Thereafter, each patient was categorized into one of the four possible cognitive subtypes: (1) normal cognition (PD-NC), i.e., no cognitive domain impaired; (2) frontostriatal subtype (PD-FS), i.e., attention/working memory and/or executive functions were impaired without deficits in visuospatial functions, episodic memory, and language; (3) posterior cortical subtype (PD-PC), i.e., visuospatial functions and/or episodic memory and/or language was impaired without deficits in attention/working memory and executive functions; (4) mixed subtype (PD-MS), i.e., attention/working memory and/or executive functions were impaired in addition to visuospatial functions and/or episodic memory and/or language deficits.

MRI Acquisition

Patients were scanned at two sites (Lille and Maastricht) using identical 3T Philips Achieva magnetic resonance imaging (MRI) scanners (Philips Healthcare, Best, The Netherlands) with identical software versions and MR sequences. The imaging protocol included an anatomical three-dimensional T1-weighted sequence [voxel size = 1 × 1 × 1 mm3, repetition time (TR) = 7.2 ms, echo time (TE) = 3.3 ms, matrix size = 256 × 256 × 176 voxels, flip angle = 9°] and a diffusion tensor imaging (DTI) sequence (voxel size = 2 × 2 × 2 mm3, TR = 13,000 ms, TE = 55 ms, matrix size = 128 × 128 × 66 voxels, flip angle = 90°, 64 gradient directions at b = 1,000 s/mm2). To correct B0 field inhomogeneity-induced distortion, two non-diffusion-weighted images (b = 0 s/mm2) with opposite phase-encoding directions were also collected (Holland et al., 2010). For quality control, all images were visually inspected by a board-certified neuroradiologist (GK).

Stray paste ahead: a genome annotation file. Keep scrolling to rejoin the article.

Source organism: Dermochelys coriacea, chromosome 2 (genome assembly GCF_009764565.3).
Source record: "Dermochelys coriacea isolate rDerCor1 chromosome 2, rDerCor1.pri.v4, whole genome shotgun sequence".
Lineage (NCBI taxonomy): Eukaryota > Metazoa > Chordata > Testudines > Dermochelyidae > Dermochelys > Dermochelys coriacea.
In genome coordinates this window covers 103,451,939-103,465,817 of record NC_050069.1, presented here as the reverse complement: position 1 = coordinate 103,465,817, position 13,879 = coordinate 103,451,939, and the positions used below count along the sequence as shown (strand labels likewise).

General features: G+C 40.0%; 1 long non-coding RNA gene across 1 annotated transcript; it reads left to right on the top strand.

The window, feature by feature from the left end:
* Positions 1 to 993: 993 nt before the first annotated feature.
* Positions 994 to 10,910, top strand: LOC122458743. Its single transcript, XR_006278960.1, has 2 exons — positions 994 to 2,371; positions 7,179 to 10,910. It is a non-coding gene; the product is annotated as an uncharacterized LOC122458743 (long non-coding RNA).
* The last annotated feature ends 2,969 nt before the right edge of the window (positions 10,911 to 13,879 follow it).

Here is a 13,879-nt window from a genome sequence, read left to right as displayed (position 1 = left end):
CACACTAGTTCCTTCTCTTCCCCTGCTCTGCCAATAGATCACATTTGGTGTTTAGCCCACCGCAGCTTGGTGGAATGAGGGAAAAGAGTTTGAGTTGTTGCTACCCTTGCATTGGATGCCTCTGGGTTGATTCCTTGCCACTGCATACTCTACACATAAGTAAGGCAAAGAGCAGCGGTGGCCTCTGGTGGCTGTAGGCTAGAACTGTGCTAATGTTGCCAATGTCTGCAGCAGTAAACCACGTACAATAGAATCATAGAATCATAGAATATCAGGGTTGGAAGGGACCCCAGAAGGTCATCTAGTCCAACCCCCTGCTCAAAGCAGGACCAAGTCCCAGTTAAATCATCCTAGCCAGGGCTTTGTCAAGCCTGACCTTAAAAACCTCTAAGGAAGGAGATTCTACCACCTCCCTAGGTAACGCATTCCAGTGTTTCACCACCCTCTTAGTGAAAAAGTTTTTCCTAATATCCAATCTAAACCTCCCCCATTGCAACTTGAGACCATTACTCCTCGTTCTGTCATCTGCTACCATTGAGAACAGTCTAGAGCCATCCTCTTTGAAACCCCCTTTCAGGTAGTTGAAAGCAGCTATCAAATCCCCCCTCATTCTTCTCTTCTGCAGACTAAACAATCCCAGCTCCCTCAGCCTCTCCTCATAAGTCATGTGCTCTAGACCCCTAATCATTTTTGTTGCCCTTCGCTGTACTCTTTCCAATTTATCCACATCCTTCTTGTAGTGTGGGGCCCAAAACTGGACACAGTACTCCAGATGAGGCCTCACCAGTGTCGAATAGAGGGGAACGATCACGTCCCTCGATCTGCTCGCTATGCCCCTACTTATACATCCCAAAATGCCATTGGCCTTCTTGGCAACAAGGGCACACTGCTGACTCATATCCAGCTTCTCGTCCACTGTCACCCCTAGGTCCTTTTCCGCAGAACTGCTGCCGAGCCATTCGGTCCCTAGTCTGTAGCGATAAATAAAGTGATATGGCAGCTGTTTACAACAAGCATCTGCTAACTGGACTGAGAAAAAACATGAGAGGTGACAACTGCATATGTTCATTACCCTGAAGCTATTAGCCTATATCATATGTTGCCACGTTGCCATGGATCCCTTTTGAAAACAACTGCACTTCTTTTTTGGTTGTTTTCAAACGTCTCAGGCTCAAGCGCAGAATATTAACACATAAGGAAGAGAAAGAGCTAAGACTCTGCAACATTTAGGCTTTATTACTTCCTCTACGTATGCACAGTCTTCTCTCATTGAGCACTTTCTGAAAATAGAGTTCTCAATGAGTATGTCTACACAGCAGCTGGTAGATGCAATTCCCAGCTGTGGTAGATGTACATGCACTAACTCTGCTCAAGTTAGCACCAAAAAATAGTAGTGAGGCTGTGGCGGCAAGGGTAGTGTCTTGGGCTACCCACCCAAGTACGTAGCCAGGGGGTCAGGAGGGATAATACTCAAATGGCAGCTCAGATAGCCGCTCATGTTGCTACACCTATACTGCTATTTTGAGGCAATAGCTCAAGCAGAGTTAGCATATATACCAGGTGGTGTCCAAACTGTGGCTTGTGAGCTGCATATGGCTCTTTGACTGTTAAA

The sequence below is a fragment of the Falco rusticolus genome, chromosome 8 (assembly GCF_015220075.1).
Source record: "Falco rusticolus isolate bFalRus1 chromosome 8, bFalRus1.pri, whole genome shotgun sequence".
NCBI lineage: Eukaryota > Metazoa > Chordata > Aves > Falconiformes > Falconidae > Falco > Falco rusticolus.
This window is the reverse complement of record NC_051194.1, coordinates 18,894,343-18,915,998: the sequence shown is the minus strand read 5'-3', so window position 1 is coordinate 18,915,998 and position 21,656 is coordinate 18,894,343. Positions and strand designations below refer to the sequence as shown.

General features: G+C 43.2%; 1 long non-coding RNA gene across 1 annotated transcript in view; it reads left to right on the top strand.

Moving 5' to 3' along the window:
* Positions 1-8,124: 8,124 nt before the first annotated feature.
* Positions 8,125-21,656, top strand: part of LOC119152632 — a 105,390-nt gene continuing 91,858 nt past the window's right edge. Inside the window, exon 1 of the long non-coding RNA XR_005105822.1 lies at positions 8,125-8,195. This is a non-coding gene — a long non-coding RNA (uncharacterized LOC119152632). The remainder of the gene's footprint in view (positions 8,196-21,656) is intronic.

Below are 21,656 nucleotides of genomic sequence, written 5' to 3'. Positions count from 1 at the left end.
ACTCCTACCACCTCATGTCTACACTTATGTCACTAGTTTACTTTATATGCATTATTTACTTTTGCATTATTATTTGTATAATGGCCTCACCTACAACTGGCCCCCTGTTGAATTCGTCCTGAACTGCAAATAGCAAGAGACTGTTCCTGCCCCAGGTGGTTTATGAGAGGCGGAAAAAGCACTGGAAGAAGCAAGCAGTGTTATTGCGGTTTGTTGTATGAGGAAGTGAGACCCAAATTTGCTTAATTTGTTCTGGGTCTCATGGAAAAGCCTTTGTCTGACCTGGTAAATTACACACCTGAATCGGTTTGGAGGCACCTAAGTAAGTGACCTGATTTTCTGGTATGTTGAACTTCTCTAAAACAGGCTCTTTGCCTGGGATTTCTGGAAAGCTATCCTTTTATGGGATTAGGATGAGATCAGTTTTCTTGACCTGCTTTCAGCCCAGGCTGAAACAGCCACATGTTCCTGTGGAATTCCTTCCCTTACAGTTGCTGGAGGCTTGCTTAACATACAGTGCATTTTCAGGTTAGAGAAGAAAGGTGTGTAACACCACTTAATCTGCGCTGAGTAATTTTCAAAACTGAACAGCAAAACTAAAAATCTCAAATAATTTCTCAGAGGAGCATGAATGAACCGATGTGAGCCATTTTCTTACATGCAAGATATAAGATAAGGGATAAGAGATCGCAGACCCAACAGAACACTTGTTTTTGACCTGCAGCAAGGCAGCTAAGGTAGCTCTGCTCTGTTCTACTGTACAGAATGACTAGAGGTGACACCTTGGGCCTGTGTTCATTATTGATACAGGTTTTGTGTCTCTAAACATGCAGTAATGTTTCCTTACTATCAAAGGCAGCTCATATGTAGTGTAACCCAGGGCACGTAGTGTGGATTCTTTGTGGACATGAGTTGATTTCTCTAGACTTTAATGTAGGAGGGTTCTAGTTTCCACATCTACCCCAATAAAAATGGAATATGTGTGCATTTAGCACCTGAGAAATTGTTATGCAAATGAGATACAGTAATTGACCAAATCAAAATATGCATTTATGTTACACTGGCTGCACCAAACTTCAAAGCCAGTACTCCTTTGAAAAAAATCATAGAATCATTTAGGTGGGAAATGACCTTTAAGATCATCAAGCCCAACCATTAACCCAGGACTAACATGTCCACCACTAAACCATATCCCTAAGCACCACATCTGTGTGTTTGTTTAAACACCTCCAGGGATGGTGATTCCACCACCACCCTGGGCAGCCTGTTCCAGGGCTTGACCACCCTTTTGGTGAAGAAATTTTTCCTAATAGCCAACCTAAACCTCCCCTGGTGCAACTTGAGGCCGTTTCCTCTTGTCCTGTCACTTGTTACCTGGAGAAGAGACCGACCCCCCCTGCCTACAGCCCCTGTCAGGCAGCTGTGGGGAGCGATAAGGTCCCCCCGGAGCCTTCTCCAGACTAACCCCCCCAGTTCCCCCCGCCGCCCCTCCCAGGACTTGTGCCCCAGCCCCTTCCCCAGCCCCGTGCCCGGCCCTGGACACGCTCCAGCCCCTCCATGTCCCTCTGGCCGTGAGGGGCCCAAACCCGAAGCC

MRI Data Processing

Cortical Regions